Except for the ever-vigilant drivers, the journey on the Ghan is punctuated by drinks (gin and tonic, as Fischer suggests) and meals.

The drinks are served in the comfortable and spacious lounge cars, where passengers mingle, play board games or read.

The meals are served by waiters in the Queen Adelaide dining car, where diners are seated at tables of four with white tablecloths.

Nullarbor Plains kangaroo loin mignon, saltbush lasagne, beef cheek with shitake mushrooms and medium-rare lamb cutlets are among the three-course lunch and dinner mains, while breakfasts and brunch are equally exciting, with wild-peach parfait, eggs florentine, crispy-skinned salmon and Barossa Valley chorizo.

The train's senior chef de partie, Joseph Cobiac, says the Ghan serves 1.3 million dishes a year from the narrow kitchens that have limited storage and fridge space, and only two ovens.

"Obviously, we can't have big pots of sauces simmering away for eight hours, so the sauces are pre-made to our recipes. In that sense, this becomes like a satellite kitchen," he says. "But everything else is done fresh, including the herbs and spices."

The most popular choices are lemon meringue and barramundi.

Cobiac says in future he wants to create menus with more emphasis on regional produce, including crocodile sausage as the train reaches the Top End.

After dinner one evening, I go for a long walk to the Red class at the back of the train.

There, the European gives me a wave. He is reclined in his aircraft-type seat and is happy to have found his place on Australia's most iconic train trip.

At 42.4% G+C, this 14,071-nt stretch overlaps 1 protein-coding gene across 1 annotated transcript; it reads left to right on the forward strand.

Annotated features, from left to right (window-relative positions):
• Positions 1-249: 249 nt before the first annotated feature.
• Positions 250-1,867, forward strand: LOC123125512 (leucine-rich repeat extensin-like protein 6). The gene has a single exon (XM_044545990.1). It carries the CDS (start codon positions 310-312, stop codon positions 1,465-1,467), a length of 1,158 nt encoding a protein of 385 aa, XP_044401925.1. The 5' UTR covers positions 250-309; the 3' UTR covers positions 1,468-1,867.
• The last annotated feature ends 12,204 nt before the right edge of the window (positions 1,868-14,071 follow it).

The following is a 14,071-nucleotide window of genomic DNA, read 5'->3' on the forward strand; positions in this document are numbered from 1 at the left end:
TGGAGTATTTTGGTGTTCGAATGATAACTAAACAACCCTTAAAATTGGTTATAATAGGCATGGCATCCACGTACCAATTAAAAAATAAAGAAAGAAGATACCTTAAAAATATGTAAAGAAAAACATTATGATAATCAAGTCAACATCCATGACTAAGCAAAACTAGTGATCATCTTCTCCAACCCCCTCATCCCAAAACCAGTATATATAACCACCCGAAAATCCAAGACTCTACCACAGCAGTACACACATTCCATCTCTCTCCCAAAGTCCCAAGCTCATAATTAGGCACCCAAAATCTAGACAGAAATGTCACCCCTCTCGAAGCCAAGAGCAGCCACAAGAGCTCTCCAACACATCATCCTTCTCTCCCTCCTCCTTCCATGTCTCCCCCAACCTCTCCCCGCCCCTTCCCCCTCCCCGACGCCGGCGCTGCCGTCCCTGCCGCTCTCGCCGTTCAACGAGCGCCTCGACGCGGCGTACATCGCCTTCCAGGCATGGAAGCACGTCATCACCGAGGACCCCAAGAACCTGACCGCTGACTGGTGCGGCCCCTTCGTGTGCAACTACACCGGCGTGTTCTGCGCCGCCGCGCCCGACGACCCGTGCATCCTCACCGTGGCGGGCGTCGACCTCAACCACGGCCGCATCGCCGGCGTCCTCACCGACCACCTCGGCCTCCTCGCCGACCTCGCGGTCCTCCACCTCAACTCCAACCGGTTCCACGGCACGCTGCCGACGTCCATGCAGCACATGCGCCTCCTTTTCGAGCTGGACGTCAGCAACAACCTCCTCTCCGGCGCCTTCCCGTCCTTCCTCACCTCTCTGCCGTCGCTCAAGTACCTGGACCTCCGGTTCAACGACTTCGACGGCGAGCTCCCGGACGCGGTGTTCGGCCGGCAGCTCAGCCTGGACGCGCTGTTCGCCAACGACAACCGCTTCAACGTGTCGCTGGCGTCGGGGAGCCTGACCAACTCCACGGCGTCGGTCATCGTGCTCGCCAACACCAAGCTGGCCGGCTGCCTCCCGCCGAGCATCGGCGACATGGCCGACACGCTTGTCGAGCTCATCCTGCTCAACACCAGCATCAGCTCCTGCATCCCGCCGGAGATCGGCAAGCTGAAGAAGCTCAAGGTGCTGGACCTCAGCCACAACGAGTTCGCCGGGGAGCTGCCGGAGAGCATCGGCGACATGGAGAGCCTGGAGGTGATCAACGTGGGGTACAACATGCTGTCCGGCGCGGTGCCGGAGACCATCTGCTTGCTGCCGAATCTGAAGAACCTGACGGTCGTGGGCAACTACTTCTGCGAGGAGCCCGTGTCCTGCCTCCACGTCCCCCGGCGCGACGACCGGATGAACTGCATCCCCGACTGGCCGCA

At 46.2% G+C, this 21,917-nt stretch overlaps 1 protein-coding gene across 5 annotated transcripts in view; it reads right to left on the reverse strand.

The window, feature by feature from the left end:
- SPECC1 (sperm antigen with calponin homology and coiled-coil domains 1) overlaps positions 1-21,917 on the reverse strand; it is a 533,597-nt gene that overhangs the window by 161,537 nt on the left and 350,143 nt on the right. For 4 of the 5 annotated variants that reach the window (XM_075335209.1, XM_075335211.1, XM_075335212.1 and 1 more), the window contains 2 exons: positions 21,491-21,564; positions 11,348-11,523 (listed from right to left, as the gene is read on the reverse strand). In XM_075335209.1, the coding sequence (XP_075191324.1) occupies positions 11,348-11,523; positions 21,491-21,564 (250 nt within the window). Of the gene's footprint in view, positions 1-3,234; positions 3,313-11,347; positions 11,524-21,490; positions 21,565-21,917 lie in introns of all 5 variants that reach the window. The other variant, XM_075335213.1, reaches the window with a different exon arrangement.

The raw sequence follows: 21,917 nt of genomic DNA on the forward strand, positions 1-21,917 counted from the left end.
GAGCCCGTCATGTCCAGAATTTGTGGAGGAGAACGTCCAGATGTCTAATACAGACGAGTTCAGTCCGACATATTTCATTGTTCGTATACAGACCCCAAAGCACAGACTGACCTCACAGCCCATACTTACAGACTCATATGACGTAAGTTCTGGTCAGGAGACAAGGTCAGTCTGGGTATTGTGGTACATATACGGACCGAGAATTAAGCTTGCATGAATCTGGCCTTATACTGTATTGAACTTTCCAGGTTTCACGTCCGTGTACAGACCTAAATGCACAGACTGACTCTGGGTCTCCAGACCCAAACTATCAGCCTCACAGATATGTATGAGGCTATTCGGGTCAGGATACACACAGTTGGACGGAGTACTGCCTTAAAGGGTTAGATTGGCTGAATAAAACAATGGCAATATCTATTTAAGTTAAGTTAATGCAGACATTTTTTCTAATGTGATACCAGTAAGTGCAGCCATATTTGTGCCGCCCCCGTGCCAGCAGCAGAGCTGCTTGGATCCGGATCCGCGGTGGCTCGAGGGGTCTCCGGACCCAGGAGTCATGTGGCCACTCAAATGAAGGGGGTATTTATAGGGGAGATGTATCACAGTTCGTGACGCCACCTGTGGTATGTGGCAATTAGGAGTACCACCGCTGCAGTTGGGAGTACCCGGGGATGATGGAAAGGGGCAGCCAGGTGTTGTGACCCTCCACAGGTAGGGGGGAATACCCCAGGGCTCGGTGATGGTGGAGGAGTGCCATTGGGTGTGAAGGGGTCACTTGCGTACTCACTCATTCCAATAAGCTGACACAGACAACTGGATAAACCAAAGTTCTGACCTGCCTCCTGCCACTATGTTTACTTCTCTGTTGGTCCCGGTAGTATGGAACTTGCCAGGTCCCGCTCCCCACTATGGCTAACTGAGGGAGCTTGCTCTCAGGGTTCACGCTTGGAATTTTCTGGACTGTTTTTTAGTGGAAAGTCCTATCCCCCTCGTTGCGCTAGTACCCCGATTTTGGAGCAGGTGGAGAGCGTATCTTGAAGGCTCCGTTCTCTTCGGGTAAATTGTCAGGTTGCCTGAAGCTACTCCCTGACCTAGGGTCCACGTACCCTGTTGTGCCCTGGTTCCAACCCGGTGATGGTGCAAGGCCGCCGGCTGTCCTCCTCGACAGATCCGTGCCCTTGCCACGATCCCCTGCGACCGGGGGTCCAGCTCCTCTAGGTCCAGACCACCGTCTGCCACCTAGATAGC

The writer travelled courtesy of Great Southern Rail.

TRIP NOTES

GETTING THERE

Adelaide-Darwin one way: Platinum $3489; Gold twin $2349; Gold single $2099; Red $889. A 25 per cent discount applies if booked six months ahead. Except in Red, the fare includes meals and drinks.

Jetstar flies daily between Darwin and Adelaide. Low-season fares between October and June start at $189 and high-season between June and October at $219.

EXCURSIONS THERE

Stops of up to four hours are scheduled at Alice Springs and Katherine. The Alice Springs stop includes either a visit to the town's desert park or attractions such as the Royal Flying Doctor base. Camel rides are an optional upgrade for $40 or a helicopter flight for $145. At Katherine, a gorge cruise is included, or a cultural experience that includes Dreamtime storytelling and throwing a spear with a woomera. A gorge helicopter flight is an optional extra at $182.

MORE INFORMATION

greatsouthernrail.com.au.